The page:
GMail Creator Predicts Android Will Eventually Kill Chrome OS

December 15, 2010

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We know that Android, at least in its current form, isn't the best bet for Netbook or Notebook PCs. Google knows this as well, which is why they started development on Google Chrome OS, a web-based browser operating system. However, former Google employee and GMail creator, Paul Buchheit, has predicted that Android will eventually kill or merge with Android.

Now although this is just a prediction, it brings up an interesting point. When Google noticed that Android was being used for tablets, they started development of a tablet optimized operating system (Honeycomb). They may just do the same, or something similar, and build an optimized version of Android to be used on notebooks if Chrome OS fails to launch successfully.

What do you think about the Chrome OS as a whole? Do you think it would be better replaced by an Android-based OS? And, if you'd like to test drive the operating system for yourself, remember that we are giving away two Google Chrome Cr-48s!

[Via ChromeSpot]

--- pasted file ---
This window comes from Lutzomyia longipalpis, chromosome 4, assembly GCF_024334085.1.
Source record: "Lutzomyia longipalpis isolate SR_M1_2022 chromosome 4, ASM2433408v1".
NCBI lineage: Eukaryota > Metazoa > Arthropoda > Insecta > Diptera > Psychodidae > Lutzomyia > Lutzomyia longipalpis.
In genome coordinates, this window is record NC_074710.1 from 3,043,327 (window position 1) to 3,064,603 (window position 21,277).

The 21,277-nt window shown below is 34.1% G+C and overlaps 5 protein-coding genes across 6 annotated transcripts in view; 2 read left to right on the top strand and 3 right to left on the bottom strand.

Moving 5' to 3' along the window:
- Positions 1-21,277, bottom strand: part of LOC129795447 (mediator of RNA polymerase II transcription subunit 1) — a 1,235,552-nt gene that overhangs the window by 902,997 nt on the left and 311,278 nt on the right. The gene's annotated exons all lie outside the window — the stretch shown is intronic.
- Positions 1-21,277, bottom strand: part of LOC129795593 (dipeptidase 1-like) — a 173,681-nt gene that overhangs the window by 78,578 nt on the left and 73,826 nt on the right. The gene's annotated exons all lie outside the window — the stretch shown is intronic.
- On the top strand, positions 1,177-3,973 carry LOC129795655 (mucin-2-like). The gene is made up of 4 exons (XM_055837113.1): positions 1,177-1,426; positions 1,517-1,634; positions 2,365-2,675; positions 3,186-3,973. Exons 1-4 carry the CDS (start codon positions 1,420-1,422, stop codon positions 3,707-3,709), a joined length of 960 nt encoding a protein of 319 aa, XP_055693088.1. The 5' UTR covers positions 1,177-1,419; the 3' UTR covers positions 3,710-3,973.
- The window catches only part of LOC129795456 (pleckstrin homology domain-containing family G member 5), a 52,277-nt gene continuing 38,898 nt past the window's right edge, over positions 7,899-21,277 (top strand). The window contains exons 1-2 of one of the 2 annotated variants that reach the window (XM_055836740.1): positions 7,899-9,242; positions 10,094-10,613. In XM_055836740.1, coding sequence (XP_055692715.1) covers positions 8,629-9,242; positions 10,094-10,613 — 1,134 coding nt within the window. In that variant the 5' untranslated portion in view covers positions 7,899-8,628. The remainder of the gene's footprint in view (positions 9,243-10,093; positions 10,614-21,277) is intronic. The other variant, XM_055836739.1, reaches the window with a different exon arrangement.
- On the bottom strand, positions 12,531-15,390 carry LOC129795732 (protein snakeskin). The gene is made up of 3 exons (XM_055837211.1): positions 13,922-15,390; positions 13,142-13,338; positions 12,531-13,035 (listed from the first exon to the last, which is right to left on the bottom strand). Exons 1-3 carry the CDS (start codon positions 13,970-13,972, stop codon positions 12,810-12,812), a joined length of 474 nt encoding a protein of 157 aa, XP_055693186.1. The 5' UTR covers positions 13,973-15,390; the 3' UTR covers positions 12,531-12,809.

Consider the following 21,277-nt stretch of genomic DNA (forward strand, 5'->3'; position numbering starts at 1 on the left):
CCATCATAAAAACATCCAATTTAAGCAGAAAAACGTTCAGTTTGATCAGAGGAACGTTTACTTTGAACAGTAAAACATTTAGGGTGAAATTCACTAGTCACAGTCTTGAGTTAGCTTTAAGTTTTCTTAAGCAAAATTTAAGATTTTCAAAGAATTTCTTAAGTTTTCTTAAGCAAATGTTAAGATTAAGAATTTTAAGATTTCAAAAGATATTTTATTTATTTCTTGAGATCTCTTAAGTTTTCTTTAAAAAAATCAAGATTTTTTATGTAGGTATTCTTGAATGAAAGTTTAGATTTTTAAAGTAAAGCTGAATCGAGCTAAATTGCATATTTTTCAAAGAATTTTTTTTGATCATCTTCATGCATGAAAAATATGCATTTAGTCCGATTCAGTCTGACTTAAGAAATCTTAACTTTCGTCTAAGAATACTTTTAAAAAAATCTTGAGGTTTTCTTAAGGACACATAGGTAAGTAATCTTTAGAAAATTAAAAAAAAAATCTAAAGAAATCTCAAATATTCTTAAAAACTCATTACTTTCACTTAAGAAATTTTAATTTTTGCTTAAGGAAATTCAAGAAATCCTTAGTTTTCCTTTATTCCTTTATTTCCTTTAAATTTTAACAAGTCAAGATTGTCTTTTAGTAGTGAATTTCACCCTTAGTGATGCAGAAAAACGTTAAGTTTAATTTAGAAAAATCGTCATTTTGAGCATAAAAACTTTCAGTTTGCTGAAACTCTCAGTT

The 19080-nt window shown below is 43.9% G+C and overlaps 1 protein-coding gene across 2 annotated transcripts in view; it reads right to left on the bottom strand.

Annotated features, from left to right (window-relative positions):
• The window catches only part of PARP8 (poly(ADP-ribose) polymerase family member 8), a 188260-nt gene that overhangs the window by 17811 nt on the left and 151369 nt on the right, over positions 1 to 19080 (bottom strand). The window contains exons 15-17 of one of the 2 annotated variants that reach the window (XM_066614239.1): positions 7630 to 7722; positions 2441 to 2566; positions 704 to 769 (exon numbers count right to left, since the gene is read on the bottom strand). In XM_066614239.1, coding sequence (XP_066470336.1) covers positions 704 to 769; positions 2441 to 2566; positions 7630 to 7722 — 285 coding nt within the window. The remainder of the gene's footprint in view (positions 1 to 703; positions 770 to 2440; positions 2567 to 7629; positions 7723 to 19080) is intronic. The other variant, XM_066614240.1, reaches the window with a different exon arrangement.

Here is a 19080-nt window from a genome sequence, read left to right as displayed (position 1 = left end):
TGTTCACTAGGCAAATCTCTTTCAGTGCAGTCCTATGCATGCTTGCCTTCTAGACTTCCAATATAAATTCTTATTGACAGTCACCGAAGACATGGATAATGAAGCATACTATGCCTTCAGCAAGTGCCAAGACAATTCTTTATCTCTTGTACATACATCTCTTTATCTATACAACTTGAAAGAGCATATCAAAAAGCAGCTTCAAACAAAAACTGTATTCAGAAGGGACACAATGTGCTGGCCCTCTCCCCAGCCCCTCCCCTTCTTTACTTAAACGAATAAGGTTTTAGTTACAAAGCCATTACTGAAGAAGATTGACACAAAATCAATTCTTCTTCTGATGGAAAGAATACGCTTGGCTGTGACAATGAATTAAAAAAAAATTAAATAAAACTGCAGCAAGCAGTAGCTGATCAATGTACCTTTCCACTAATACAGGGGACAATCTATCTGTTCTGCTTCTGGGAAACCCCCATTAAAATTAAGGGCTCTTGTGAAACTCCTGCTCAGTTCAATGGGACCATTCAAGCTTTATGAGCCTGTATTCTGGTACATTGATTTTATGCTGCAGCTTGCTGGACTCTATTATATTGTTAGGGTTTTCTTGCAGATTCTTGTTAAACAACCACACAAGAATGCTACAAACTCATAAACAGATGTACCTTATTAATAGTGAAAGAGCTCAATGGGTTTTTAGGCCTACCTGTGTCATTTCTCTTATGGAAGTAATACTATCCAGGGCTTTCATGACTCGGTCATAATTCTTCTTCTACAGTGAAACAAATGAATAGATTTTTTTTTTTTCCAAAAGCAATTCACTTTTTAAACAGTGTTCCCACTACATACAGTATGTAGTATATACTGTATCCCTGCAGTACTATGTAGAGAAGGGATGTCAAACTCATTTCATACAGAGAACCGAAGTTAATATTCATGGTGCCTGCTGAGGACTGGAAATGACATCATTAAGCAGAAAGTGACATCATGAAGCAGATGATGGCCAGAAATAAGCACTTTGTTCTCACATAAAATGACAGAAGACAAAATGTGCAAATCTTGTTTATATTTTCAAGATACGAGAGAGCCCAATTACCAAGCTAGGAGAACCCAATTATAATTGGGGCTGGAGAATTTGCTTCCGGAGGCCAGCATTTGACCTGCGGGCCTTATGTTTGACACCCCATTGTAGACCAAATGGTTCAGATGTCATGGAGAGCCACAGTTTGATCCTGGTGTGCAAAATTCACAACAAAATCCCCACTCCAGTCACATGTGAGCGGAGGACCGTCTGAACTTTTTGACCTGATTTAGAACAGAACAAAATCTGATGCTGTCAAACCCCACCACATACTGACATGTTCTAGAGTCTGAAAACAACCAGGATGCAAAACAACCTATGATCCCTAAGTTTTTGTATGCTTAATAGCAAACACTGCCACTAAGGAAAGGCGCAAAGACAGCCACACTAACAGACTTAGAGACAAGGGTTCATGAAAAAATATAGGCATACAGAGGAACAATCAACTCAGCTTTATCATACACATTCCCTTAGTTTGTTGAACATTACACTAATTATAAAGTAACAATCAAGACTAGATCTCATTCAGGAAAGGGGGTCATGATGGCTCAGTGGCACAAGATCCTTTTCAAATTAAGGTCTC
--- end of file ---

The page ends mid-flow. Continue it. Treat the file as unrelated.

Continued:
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  • It would make sense that Google would want to port over android to netbooks and tablets, like Apple did with iphone/ipad.

    I still want something more robust and windows based for my laptop though. Don’t know if most people feel that way, or if I’m just a Windows power user.

  • paulikxp

    For me Chrome OS is more than obsolete. You will have a Net-/Notebook which is “thumb”. No or very restricted storage on the device, the unability to use common programs, the necessity for having a special marketplace, no (or only very restricted) offline working potential. What is that for? Everything you can do with Chrome you are able to to with Ubuntu, Windows (if you have to…), Android.
    So there’s no merge needed between Android and Chrome as Android is able to do everything (apart from the reduntant Chrome Apps) Chrome can.
    Maybe I missed something but I can’t follow anymore.
    Honeycomb looks very very promising, ADAM buyers will be able (if then 😉 ) to use many Honeycomb functions in Gingerbread thanks to their OS extensions and purpose built UI.

  • It’s the apps! The ecosystem!

    I could see Chrome OS being incredibly useful in airports or hotel kiosks. Simple and secure.

    It would be nice to see demos of online apps running offline with chrome. It also might work alright in the enterprise as long as work email was web-based.

    It does need at least a terminal emulator. That is #1 on the list of things I’d want.